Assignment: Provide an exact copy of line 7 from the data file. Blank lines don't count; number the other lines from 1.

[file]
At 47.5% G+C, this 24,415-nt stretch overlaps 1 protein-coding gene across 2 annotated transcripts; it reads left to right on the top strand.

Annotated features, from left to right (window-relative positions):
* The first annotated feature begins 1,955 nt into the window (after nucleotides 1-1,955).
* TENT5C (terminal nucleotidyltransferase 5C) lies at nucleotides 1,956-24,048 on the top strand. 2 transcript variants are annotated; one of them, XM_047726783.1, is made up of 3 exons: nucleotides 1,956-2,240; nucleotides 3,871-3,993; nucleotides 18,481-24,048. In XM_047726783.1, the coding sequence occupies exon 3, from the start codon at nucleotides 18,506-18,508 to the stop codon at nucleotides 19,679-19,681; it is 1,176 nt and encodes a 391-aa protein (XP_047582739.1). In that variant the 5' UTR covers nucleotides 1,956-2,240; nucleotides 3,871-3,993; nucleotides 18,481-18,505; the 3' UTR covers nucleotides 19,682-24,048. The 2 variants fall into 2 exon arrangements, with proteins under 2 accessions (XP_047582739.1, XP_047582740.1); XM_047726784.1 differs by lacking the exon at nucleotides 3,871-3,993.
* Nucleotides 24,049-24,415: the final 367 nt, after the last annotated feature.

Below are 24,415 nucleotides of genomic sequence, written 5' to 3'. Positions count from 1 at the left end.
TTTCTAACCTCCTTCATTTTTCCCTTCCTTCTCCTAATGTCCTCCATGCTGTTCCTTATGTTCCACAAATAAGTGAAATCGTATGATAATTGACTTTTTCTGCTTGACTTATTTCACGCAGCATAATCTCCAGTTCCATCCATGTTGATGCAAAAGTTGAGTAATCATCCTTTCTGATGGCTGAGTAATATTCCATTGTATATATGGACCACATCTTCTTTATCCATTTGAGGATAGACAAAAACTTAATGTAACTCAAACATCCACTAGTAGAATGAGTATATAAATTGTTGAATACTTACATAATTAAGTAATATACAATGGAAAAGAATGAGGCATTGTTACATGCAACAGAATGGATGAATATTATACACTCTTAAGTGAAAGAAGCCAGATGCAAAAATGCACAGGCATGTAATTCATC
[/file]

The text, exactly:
TTTCTAACCTCCTTCATTTTTCCCTTCCTTCTCCTAATGTCCTCCATGCTGTTCCTTATGTTCCACAAATAAGTGAAATCGTATGATAATTGACTTTTTCTGCTTGACTTATTTCACGCAGCATAATCTCCAGTTCCATCCATGTTGATGCAAAAGTTGAGTAATCATCCTTTCTGATGGCTGAGTAATATTCCATTGTATATATGGACCACATCTTCTTTATCCATTTGAGGATAGACAAAAACTTAATGTAACTCAAACATCCACTAGTAGAATGAGTATATAAATTGTTGAATACTTACATAATTAAGTAATATACAATGGAAAAGAATGAGGCATTGTTACATGCAACAGAATGGATGAATATTATACACTCTTAAGTGAAAGAAGCCAGATGCAAAAATGCACAGGCATGTAATTCATC